# Didactic example of mean-variance dependency in linear models

I'd like to illustrate the importance of accounting for the dependency between mean and variance in inference with linear models. Is my example below a good one? Do you agree with my comments on it?

Here I simulated count data from a negative binomial distribution for 4 groups with different means and same dispersion parameter. I fitted the same model using ordinary linear regression (lm) and a generalised linear model with negative binomial error distribution (glm). One can see that:

• The ordinary linear model returns the same error estimates for each of the four groups (and therefore the same width of confidence intervals, CI). This is because lm assumes constant variance. The glm instead adapts the error to the mean. (Note that the error estimates depend also on the group size, which is the same for all groups here).

• Consequently, lm underestimates the error in groups with large mean (i.e. A) and overestimates in groups with small mean (C and D). In fact, the 95% CI for group A just misses the true of value of 50 and visually the CI for C and D doesn't feel right.

• The CI from lm contain negative values which are unphysical for count data.

So, how does glm adapt the variance (and therefore error estimates and CI) to the mean? This is in the choice of error distribution. For count data we could choose Poisson distribution were the variance is equal to the mean. Poisson often underestimates the variance since you would assume that different observations are identical in everything and the only source of variation is due to random sampling (the urn model). If you count parasite eggs from different animals it is unlikely that Poisson fits well since animals will differ in many aspects such as exposure to infection and response to infection.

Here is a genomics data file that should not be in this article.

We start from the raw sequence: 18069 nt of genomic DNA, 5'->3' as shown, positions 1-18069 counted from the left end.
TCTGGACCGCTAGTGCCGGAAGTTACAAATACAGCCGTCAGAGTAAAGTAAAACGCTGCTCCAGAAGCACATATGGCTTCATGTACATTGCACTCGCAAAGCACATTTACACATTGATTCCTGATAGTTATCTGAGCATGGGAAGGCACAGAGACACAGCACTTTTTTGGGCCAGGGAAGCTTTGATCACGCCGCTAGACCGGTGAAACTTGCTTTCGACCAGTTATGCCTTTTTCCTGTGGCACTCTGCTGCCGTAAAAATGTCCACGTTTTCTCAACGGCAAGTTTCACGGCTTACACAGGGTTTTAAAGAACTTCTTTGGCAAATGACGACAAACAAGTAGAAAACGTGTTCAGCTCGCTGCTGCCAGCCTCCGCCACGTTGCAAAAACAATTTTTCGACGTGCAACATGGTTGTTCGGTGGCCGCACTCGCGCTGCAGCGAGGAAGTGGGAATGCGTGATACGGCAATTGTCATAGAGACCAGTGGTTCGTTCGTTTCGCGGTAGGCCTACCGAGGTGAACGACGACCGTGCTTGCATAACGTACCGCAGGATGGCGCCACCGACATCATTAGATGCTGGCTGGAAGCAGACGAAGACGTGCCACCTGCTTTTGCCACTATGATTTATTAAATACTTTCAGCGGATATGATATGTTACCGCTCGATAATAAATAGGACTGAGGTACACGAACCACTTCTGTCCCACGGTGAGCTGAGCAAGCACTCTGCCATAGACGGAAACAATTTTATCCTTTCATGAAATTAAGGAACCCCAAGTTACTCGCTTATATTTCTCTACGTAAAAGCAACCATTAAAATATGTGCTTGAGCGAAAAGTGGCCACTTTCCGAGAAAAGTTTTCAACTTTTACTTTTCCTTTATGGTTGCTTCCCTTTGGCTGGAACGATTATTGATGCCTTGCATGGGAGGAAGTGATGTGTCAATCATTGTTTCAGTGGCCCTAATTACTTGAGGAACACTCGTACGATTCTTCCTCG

The negative binomial allows extra variation via the dispersion parameter. Like the mean, the dispersion is estimated from the data in such way that the likelihood of the data is maximised for the given mean and dispersion (in fact all glms are fitted via maximum likelihood).

R code to reproduce

library(data.table)
library(ggplot2)
library(ggbeeswarm)
library(emmeans)
library(MASS)
library(RColorBrewer)

set.seed(12345)

a <- 4
b <- 4
c <- 4
d <- 4
count <- list(
A=rnbinom(n=a, mu=50, size=10),
B=rnbinom(n=b, mu=30, size=10),
C=rnbinom(n=c, mu=5, size=10),
D=rnbinom(n=d, mu=0.5, size=10)
)
dat <- data.table(
count=unlist(count),
cnd=rep(names(count), c(a, b, c, d))
)

norm <- lm(count ~ cnd, data=dat)
emm <- as.data.table(emmeans(norm, 'cnd'))

negbin <- glm.nb(count ~ cnd, data=dat)
emm2 <- as.data.table(emmeans(negbin, 'cnd', type='response'))

cc <- brewer.pal(3, 'Dark2')
cols <- c('lm'=cc[1], 'glm'=cc[2])
gg <- ggplot(data=dat, aes(x=cnd, y=count)) +
geom_quasirandom(colour='grey20', width=0.1) +
geom_hline(yintercept=0, colour='grey60', linetype='dashed') +
geom_segment(data=emm2, aes(x=as.numeric(cnd) - 0.1, y=asymp.LCL,
yend=asymp.UCL, colour='glm'), linewidth=0.5) +
geom_point(data=emm2, aes(x=as.numeric(cnd) - 0.1, y=response,
colour='glm'), pch=4, size=2) +
geom_segment(data=emm, aes(x=as.numeric(cnd) + 0.1, y=lower.CL,
yend=upper.CL, colour='lm'), linewidth=0.5) +
geom_point(data=emm, aes(x=as.numeric(cnd) + 0.1, y=emmean,
colour='lm'), pch=4, size=2) +
scale_colour_manual(name="95% CI from:", values=cols) +
ggtitle('Data simulated from negative binomial distributions') +
theme_light() +
theme(axis.title.x=element_blank())
ggsave('error.pdf', width=12, height=10, units='cm')